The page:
Sunday, 12 August 2012


The term "humanism" can be ambiguous, and there has been a persistent confusion between the several, related uses of the term because different intellectual movements have identified with it over time.
In philosophy and social science, humanism refers to a perspective that affirms some notion of a "human nature" (contrasted with anti-humanism). The word "humanist" derives from the 15th-century Italian term umanista describing a teacher or scholar of classical Greek and Latin literature and the ethical philosophy behind it (including the approach to the humanities).

In 1856, still before the word was associated with secularism, German historian and philologist Georg Voigt used humanism to describe Renaissance humanism, the movement that flourished in the Italian Renaissance to revive classical learning (this definition won wide acceptance among historians in many nations). During the French Revolution, and soon after in Germany (by the Left Hegelians), humanism began to refer to philosophies and morality centred on human kind, without attention to any notions of the divine. Around when the Ethical movement began using the word in the 1930s, the term "humanism" became increasingly identified with secularism and finally became "Humanism", or secular humanism (a relatively recent movement – born at the University of Chicago).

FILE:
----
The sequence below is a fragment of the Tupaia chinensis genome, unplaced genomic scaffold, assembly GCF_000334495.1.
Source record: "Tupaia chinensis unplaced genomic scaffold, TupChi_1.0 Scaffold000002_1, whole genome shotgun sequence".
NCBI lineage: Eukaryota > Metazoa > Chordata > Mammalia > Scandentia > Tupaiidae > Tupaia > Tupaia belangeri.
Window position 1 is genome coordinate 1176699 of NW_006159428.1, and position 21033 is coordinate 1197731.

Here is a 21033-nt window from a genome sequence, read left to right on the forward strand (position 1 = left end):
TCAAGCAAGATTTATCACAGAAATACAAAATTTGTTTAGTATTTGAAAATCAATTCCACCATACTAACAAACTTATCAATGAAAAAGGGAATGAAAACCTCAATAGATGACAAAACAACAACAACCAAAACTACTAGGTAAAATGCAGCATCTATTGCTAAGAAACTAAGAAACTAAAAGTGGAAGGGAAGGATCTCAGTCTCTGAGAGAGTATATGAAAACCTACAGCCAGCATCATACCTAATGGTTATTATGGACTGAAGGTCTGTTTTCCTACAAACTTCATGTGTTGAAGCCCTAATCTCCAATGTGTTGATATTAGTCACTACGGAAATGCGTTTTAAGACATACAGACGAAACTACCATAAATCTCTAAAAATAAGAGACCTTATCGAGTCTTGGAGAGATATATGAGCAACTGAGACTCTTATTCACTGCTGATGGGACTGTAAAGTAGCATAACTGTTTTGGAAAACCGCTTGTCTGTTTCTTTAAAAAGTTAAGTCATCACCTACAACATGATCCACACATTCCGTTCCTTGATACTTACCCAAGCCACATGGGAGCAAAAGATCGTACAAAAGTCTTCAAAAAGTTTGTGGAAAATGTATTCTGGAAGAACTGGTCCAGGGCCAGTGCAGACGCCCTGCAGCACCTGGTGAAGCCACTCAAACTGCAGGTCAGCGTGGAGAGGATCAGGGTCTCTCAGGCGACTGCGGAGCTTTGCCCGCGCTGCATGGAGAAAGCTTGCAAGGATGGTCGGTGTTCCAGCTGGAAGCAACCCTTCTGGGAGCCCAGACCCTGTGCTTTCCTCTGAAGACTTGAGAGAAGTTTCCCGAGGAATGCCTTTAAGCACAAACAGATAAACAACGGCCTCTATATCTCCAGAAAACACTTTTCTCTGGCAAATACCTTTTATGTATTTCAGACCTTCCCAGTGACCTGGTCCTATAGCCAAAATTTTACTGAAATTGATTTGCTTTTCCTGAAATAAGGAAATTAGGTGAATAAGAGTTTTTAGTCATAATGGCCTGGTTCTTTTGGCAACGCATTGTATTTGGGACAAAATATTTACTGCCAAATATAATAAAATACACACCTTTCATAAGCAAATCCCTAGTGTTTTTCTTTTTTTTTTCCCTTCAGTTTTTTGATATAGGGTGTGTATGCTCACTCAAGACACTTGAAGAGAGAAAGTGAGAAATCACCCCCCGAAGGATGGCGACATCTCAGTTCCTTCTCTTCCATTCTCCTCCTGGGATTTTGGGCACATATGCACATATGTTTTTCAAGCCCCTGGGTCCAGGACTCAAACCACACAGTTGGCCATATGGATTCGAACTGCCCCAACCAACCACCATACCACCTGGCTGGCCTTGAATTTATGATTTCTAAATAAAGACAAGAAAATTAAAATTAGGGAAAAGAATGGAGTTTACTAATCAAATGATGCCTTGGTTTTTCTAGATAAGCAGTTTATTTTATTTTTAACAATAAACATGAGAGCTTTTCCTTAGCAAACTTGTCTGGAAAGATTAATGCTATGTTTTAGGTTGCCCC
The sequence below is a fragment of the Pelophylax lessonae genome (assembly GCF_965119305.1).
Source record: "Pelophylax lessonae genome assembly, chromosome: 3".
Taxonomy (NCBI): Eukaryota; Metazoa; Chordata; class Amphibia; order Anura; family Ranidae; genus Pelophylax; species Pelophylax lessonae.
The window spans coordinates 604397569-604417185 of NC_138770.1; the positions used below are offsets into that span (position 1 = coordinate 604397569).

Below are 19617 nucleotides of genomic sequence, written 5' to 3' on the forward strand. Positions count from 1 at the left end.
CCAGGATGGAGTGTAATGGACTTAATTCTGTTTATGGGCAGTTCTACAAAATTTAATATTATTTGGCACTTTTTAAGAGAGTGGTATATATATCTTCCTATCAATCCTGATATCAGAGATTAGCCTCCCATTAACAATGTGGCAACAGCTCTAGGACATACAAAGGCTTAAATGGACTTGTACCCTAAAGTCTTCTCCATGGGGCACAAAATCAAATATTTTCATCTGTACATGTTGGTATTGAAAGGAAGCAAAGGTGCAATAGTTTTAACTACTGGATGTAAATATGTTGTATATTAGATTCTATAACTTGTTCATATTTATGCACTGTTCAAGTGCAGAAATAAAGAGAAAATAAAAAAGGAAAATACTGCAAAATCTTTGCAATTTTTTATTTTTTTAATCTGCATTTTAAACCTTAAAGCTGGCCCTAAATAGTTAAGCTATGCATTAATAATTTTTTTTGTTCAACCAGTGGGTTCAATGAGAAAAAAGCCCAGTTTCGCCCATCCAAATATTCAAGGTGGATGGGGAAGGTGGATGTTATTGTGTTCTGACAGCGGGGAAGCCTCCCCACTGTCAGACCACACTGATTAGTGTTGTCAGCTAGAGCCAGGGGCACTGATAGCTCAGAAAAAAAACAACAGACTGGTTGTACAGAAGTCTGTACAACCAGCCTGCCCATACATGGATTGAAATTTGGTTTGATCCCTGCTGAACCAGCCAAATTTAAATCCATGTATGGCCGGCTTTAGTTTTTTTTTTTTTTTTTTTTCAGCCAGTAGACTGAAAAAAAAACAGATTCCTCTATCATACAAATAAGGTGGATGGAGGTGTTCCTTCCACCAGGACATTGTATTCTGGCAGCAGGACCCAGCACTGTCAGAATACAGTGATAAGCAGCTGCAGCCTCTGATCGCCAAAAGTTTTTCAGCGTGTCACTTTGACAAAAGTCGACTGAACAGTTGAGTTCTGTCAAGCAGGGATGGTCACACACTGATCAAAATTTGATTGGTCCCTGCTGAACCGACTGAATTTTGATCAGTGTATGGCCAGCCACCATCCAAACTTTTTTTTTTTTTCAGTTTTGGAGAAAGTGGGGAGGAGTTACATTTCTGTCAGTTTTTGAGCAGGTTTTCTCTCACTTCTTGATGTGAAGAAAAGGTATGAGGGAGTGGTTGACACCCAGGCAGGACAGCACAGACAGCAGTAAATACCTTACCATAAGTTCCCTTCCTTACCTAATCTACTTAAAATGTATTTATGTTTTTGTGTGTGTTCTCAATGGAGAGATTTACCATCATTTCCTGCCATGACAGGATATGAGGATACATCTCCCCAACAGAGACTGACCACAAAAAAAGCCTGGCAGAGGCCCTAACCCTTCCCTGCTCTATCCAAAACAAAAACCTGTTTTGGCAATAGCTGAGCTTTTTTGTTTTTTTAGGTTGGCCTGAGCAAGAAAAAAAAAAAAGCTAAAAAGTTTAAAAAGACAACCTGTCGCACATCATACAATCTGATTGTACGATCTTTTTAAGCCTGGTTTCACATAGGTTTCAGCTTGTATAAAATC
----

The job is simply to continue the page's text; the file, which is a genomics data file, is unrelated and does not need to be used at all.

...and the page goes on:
When the first letter is capitalized, "Humanism" describes the secular ideology that espouses reason, ethics, and justice, while specifically rejecting supernatural and religious ideas as a basis of morality and decision-making. Religious humanism developed as more liberal religious organizations evolved in more humanistic directions. Religious humanism is a unique integration of humanist ethical philosophy with the rituals and beliefs of some religion, although religious humanism still centers on human needs, interests, and abilities.